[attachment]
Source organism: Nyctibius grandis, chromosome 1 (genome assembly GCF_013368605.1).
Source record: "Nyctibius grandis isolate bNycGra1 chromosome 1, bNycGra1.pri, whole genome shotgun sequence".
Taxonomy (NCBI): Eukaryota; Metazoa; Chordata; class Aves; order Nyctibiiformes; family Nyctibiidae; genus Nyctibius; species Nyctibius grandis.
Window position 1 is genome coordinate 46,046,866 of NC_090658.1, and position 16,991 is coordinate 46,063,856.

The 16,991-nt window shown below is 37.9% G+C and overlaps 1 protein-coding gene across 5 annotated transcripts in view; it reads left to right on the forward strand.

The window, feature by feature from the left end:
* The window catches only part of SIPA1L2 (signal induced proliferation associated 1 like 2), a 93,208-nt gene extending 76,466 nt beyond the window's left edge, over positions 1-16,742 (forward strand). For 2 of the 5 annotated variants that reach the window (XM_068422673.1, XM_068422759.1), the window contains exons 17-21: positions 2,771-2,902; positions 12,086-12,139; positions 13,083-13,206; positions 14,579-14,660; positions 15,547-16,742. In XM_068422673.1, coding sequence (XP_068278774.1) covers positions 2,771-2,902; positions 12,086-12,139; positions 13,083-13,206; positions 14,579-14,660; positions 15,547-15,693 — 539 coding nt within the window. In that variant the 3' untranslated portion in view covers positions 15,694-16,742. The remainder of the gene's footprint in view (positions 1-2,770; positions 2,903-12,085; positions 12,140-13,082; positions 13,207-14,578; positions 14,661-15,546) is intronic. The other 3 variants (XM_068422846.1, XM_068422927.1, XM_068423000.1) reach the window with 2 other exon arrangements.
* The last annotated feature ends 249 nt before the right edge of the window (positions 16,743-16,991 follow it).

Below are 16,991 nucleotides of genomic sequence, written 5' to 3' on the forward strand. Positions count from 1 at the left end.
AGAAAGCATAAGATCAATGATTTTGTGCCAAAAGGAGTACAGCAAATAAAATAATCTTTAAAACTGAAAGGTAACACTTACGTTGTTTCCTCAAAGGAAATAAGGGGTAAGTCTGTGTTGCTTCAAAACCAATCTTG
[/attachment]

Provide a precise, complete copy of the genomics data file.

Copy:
Source organism: Nyctibius grandis, chromosome 1 (genome assembly GCF_013368605.1).
Source record: "Nyctibius grandis isolate bNycGra1 chromosome 1, bNycGra1.pri, whole genome shotgun sequence".
Taxonomy (NCBI): Eukaryota; Metazoa; Chordata; class Aves; order Nyctibiiformes; family Nyctibiidae; genus Nyctibius; species Nyctibius grandis.
Window position 1 is genome coordinate 46,046,866 of NC_090658.1, and position 16,991 is coordinate 46,063,856.

The 16,991-nt window shown below is 37.9% G+C and overlaps 1 protein-coding gene across 5 annotated transcripts in view; it reads left to right on the forward strand.

The window, feature by feature from the left end:
* The window catches only part of SIPA1L2 (signal induced proliferation associated 1 like 2), a 93,208-nt gene extending 76,466 nt beyond the window's left edge, over positions 1-16,742 (forward strand). For 2 of the 5 annotated variants that reach the window (XM_068422673.1, XM_068422759.1), the window contains exons 17-21: positions 2,771-2,902; positions 12,086-12,139; positions 13,083-13,206; positions 14,579-14,660; positions 15,547-16,742. In XM_068422673.1, coding sequence (XP_068278774.1) covers positions 2,771-2,902; positions 12,086-12,139; positions 13,083-13,206; positions 14,579-14,660; positions 15,547-15,693 — 539 coding nt within the window. In that variant the 3' untranslated portion in view covers positions 15,694-16,742. The remainder of the gene's footprint in view (positions 1-2,770; positions 2,903-12,085; positions 12,140-13,082; positions 13,207-14,578; positions 14,661-15,546) is intronic. The other 3 variants (XM_068422846.1, XM_068422927.1, XM_068423000.1) reach the window with 2 other exon arrangements.
* The last annotated feature ends 249 nt before the right edge of the window (positions 16,743-16,991 follow it).

Below are 16,991 nucleotides of genomic sequence, written 5' to 3' on the forward strand. Positions count from 1 at the left end.
AGAAAGCATAAGATCAATGATTTTGTGCCAAAAGGAGTACAGCAAATAAAATAATCTTTAAAACTGAAAGGTAACACTTACGTTGTTTCCTCAAAGGAAATAAGGGGTAAGTCTGTGTTGCTTCAAAACCAATCTTG